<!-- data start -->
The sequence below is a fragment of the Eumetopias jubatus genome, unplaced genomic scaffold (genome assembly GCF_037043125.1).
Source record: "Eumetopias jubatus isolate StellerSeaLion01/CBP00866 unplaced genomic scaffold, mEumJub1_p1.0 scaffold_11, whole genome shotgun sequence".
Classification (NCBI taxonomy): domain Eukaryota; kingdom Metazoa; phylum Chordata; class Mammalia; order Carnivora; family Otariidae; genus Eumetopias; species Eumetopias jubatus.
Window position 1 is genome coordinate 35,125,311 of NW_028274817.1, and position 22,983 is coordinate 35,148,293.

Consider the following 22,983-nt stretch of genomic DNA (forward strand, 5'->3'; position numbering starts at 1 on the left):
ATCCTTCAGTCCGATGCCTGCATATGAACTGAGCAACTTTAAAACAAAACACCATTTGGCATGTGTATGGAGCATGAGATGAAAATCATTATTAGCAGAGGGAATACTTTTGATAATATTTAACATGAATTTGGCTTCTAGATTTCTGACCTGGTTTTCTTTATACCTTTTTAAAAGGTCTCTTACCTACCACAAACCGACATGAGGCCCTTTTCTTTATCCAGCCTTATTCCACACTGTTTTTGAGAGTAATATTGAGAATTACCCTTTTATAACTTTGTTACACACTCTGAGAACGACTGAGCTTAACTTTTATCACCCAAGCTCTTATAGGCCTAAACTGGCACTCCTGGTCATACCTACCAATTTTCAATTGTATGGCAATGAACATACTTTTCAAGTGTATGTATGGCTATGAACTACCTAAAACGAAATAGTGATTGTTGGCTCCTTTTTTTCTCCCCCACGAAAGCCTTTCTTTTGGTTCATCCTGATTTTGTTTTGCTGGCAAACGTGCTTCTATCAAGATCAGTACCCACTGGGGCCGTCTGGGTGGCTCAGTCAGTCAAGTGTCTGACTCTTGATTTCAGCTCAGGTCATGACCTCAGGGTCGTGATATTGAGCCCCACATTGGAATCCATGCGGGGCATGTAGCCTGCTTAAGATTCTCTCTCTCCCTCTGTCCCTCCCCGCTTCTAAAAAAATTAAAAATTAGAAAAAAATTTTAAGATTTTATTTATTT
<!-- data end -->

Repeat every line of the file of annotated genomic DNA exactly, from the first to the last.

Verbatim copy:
The sequence below is a fragment of the Eumetopias jubatus genome, unplaced genomic scaffold (genome assembly GCF_037043125.1).
Source record: "Eumetopias jubatus isolate StellerSeaLion01/CBP00866 unplaced genomic scaffold, mEumJub1_p1.0 scaffold_11, whole genome shotgun sequence".
Classification (NCBI taxonomy): domain Eukaryota; kingdom Metazoa; phylum Chordata; class Mammalia; order Carnivora; family Otariidae; genus Eumetopias; species Eumetopias jubatus.
Window position 1 is genome coordinate 35,125,311 of NW_028274817.1, and position 22,983 is coordinate 35,148,293.

Consider the following 22,983-nt stretch of genomic DNA (forward strand, 5'->3'; position numbering starts at 1 on the left):
ATCCTTCAGTCCGATGCCTGCATATGAACTGAGCAACTTTAAAACAAAACACCATTTGGCATGTGTATGGAGCATGAGATGAAAATCATTATTAGCAGAGGGAATACTTTTGATAATATTTAACATGAATTTGGCTTCTAGATTTCTGACCTGGTTTTCTTTATACCTTTTTAAAAGGTCTCTTACCTACCACAAACCGACATGAGGCCCTTTTCTTTATCCAGCCTTATTCCACACTGTTTTTGAGAGTAATATTGAGAATTACCCTTTTATAACTTTGTTACACACTCTGAGAACGACTGAGCTTAACTTTTATCACCCAAGCTCTTATAGGCCTAAACTGGCACTCCTGGTCATACCTACCAATTTTCAATTGTATGGCAATGAACATACTTTTCAAGTGTATGTATGGCTATGAACTACCTAAAACGAAATAGTGATTGTTGGCTCCTTTTTTTCTCCCCCACGAAAGCCTTTCTTTTGGTTCATCCTGATTTTGTTTTGCTGGCAAACGTGCTTCTATCAAGATCAGTACCCACTGGGGCCGTCTGGGTGGCTCAGTCAGTCAAGTGTCTGACTCTTGATTTCAGCTCAGGTCATGACCTCAGGGTCGTGATATTGAGCCCCACATTGGAATCCATGCGGGGCATGTAGCCTGCTTAAGATTCTCTCTCTCCCTCTGTCCCTCCCCGCTTCTAAAAAAATTAAAAATTAGAAAAAAATTTTAAGATTTTATTTATTT